When Steve and I decided to do a challenge of creating mint tin pirate games, the only guidelines were that they fit in a mint tin and be playable in 10 minutes or less.
We’ve both play tested the games and will be bringing them to a game design meetup tonight.
Both have mini cards and mini Meeples, but that’s where the similarity ends.
Steve’s is hand-to-hand combat (literally). Both players throw down an attack simultaneously. If they are tied, they can each add to their attack. Two swords against two swords can be won by throwing down another sword or adding a pair of cannons. It’s fun and fast paced.
His game makes it feel like you’re dueling and can defend yourself – it fits the pirate meme.
With my version, players take turns and attack only with pairs. You roll two dice to see if your attack is successful. In my mind, a cannon could miss the opponent when the ship rocks in a wave, a knife throw could also miss or the targeted pirate could duck, and a swinging swashbuckler on a rope could totally miss. The dice act as those random factors.
The game could be played with a single d6 dice and it would save on the cost of the game but here’s why I like a pair of dice:
A pair of dice seem more fair.
Here’s the probability for each number with a single six sided dice:
And here’s a pair of dice:
The single dice has the same probability for every number in every roll and the pair of dice has a classic bell curve for it’s probabilities – some outcomes are more likely than others – rolling a 7 has the highest probability.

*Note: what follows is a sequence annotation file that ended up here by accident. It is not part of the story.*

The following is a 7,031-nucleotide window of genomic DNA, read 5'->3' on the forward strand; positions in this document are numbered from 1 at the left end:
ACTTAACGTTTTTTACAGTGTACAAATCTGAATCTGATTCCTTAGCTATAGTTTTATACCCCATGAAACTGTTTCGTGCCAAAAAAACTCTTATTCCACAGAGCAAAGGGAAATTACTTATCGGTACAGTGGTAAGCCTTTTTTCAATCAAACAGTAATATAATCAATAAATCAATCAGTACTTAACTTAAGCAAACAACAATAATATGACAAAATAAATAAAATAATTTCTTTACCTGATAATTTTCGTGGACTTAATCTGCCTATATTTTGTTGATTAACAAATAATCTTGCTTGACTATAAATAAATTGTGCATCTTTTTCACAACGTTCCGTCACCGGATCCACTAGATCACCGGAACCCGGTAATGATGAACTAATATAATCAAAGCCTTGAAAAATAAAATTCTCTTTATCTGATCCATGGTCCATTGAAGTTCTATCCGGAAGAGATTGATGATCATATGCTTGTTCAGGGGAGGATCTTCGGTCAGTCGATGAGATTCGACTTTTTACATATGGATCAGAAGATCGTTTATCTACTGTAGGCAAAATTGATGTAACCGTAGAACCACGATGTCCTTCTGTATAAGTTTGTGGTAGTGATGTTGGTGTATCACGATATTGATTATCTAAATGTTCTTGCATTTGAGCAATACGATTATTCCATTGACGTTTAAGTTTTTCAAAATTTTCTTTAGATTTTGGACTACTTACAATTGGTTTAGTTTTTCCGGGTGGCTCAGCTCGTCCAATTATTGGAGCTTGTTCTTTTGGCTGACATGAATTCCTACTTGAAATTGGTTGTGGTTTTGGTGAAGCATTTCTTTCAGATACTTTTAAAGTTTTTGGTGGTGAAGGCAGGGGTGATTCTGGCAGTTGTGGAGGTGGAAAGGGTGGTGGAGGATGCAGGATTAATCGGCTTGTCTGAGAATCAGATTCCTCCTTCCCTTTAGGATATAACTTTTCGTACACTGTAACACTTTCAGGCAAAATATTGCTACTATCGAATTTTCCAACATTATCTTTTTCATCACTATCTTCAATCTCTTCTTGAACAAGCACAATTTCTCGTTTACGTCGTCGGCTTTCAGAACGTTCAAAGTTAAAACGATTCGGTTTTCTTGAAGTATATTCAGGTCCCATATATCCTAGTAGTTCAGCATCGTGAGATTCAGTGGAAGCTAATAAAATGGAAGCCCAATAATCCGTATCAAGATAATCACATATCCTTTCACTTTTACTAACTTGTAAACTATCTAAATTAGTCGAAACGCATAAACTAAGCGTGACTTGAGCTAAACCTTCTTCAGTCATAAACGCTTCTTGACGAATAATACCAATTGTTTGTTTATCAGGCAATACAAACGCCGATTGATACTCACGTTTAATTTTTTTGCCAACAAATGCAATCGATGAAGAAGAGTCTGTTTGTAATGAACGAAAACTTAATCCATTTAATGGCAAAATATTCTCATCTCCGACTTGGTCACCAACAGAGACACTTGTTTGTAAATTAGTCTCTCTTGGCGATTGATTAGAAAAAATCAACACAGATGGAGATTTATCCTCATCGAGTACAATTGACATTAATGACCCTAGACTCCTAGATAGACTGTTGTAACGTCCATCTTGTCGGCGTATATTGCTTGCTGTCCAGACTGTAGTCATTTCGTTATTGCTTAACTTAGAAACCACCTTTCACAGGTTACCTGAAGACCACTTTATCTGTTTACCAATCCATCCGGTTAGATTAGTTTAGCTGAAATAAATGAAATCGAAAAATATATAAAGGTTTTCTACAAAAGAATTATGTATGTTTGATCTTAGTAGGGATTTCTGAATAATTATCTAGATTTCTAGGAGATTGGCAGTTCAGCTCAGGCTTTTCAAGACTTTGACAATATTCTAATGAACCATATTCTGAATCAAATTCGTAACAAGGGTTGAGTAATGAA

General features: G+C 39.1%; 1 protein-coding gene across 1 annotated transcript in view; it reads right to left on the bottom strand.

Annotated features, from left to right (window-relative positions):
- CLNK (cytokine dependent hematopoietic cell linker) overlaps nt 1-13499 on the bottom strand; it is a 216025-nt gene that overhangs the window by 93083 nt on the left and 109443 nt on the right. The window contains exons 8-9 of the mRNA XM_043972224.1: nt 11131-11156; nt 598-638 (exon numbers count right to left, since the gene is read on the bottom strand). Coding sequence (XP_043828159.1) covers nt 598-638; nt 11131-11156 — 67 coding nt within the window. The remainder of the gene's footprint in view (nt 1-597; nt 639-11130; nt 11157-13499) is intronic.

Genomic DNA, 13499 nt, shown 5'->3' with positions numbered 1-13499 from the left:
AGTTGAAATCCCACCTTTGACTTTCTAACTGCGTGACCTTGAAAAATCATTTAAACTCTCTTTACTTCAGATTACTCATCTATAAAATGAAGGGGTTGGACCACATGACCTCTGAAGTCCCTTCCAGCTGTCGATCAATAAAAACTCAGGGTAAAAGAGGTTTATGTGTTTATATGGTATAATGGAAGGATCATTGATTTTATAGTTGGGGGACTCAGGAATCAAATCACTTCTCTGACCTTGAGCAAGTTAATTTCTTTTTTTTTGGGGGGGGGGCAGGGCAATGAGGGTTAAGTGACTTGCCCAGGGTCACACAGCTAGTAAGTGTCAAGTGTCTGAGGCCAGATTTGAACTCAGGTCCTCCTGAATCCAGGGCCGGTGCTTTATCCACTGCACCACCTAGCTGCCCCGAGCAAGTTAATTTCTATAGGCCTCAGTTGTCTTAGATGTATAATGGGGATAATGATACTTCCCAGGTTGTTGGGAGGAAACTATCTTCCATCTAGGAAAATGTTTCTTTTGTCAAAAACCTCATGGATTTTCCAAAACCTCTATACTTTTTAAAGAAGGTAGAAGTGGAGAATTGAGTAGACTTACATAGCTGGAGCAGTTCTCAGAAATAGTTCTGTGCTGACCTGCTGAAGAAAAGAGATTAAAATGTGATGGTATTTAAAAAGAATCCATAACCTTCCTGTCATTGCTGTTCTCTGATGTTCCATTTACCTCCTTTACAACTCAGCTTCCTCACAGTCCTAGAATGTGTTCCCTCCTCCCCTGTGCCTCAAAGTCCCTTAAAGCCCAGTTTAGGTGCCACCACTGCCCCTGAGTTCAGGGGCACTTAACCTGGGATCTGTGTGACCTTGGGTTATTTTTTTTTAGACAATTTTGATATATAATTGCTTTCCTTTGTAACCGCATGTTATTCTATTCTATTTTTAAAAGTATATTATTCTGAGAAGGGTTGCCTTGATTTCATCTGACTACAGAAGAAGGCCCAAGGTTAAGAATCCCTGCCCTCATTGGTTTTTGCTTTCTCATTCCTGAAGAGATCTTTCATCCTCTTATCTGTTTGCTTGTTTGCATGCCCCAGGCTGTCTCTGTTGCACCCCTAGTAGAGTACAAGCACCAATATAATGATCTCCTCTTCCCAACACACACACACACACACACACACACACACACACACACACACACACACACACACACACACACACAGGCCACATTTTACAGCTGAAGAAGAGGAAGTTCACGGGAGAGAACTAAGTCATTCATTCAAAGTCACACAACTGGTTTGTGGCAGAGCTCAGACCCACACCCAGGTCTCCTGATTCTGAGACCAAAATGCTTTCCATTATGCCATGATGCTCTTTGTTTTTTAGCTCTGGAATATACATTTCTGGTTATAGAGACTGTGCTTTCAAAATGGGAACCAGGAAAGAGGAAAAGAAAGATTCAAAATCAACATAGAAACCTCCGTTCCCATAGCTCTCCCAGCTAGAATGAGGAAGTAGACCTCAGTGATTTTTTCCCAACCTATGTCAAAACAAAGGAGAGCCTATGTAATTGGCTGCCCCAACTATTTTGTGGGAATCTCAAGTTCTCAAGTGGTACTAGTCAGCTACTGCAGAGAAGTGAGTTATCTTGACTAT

In Mint Tin Pirates, the 5 minute game uses a roll of 5, 6, 7, 8, or 9 as a successful attack. Statistically, that means you have a 66.7% chance of winning each throw.
But you can also have a 66.7% chance of winning with a single dice if you say that a roll of 3, 4, 5, or 6 is a successful attack.
So if you have the same percentage for success with one dice versus two dice, why use two?
It’s all about what feels more “right”.
That sense of feeling right is important for a game to be fun to play. You have to feel that you have a chance to win (thus Las Vegas – the casinos win more than they lose, but despite this being obvious with their fancy hotels, extravagant fountains, and cheap food and drinks, people still love to gamble).
The bell curve of a pair of dice makes it feels like you have more chances to win even though the probability can be the same with a single dice. The number of combinations, 36, makes it feel more exciting than just the 1 in 6 of a single dice.
So, that’s why I like two dice. =)
charts from AnyDice – an easy to use online dice probability calculator